The rise and progress of the town and the history of its institutions & people.

Home | Order | Support | About | Contact | Search

Share page  

Previous Contents Next

254                    HISTORY OF EAST GRINSTEAD.
the result that Mr. Smith offered the holiday home and the land surrounding it absolutely free of cost for the purposes of a hospital. At that time the whole country was being moved to erect memorials to the late Queen Victoria, and the committee thought it a grand oppor­tunity to associate such a memorial with the new hospital, and at a public meeting held on March 28th it was unanimously decided that the memorial to Queen Victoria should take the form of a new cottage hospital, and that Mr. Smith's munificent offer should be gratefully accepted.
Plans for altering the building were got out by Mr. H. E. Mathews, Mr. H. Young's tender to do the work for £2,345 was accepted, and in September, 1901, the work was commenced. In May, 1902, Mr. Abe Bailey, of Yewhurst, gave £1,000 in memory of his late wife, and this practically freed the committee from serious financial worry. The land in Imberhorne Lane was subsequently sold to Mr. Alan Stenning, from whom it had originally been bought, and the old hospital in London Road to Mr. W. H. Hills. The total cost of adapting the Queen's Road " cottage hospital" and contingent expenses came to £3,276, and after it was paid for nearly £300 remained in hand, a result not often achieved in connection with public institutions. It was opened for use on October 15th, 1902.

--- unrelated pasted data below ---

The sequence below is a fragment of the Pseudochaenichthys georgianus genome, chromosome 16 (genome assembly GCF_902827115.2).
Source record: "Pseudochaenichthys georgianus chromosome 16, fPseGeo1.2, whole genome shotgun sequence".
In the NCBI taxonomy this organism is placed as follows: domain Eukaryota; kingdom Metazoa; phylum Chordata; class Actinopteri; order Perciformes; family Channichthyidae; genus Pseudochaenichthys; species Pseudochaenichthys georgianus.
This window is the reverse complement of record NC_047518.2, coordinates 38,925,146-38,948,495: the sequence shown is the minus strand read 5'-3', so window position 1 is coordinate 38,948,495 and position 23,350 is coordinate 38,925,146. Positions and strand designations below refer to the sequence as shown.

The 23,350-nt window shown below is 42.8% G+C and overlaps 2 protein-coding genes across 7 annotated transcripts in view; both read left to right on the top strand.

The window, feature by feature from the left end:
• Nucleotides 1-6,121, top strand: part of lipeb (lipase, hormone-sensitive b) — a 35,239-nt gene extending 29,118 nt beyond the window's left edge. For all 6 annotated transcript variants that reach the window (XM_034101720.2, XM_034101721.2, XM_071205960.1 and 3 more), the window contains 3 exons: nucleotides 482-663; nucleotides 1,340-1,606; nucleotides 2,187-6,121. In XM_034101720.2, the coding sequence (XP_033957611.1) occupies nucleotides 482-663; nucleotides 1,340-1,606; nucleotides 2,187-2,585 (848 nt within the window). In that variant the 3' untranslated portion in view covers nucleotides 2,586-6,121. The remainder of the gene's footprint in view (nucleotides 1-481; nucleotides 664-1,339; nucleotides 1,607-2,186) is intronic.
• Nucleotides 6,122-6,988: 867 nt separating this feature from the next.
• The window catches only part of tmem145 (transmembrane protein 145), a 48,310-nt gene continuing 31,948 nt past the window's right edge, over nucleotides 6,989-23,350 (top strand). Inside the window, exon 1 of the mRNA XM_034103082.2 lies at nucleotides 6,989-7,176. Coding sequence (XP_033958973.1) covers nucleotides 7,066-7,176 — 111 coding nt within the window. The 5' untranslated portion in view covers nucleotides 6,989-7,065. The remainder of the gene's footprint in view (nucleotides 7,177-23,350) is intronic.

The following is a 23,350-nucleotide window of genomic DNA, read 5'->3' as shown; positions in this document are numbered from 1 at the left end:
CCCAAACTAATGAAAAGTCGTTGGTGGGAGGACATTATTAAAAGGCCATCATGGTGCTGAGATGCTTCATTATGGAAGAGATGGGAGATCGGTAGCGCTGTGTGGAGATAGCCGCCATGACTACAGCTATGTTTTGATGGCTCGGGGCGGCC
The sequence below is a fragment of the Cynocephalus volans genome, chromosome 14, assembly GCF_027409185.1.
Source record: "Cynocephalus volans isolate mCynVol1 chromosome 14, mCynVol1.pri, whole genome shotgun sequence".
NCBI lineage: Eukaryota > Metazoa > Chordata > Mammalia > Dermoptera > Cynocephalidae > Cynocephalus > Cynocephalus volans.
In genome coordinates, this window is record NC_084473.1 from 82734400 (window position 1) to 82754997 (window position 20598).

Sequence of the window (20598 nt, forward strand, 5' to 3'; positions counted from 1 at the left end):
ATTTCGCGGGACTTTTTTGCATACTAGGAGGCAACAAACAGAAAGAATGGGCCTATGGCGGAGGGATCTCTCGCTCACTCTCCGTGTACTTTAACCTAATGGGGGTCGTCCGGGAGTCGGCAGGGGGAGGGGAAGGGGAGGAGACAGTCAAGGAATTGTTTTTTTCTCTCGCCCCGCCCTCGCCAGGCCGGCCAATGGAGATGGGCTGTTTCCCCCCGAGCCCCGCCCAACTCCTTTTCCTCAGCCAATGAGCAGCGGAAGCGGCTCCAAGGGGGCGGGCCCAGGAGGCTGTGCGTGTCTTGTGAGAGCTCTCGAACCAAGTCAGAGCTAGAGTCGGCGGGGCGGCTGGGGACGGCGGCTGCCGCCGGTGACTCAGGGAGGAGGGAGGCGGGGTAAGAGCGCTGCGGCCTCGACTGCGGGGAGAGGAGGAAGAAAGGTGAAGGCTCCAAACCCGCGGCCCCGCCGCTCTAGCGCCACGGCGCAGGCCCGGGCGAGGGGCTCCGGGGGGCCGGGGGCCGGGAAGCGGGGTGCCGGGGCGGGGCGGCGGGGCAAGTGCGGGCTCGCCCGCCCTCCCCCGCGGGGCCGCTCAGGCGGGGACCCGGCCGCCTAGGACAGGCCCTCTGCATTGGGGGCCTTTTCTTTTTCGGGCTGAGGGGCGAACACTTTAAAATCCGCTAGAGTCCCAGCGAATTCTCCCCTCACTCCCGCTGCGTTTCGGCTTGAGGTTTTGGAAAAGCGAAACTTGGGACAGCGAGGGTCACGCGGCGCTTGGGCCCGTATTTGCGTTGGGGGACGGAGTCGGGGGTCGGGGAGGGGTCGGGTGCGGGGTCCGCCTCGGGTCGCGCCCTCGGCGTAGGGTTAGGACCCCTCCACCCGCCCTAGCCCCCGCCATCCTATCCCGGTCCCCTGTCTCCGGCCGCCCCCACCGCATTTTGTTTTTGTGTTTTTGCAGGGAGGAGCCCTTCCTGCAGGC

In August, 1858, a movement was set on foot to establish a Dispensary in East Grinstead, and after a few pre­liminary meetings two rooms were taken at the house now occupied in the High Street, and the institution was started on September 30th of the year named, 11 patients being treated the first day. The first meeting of sub­scribers had been held on September 23rd, the Honble. and Rev. Reginald W. Sackville West (afterwards 7th Earl De la Warr) being in the chair, but it is to Mr. Henry H. Kennedy, then tenant of Saint Hill, that the institution really owes its existence. At this meeting the late Mr. J. H. Rogers, of Green Hedges, proffered his gratuitous
Previous Contents Next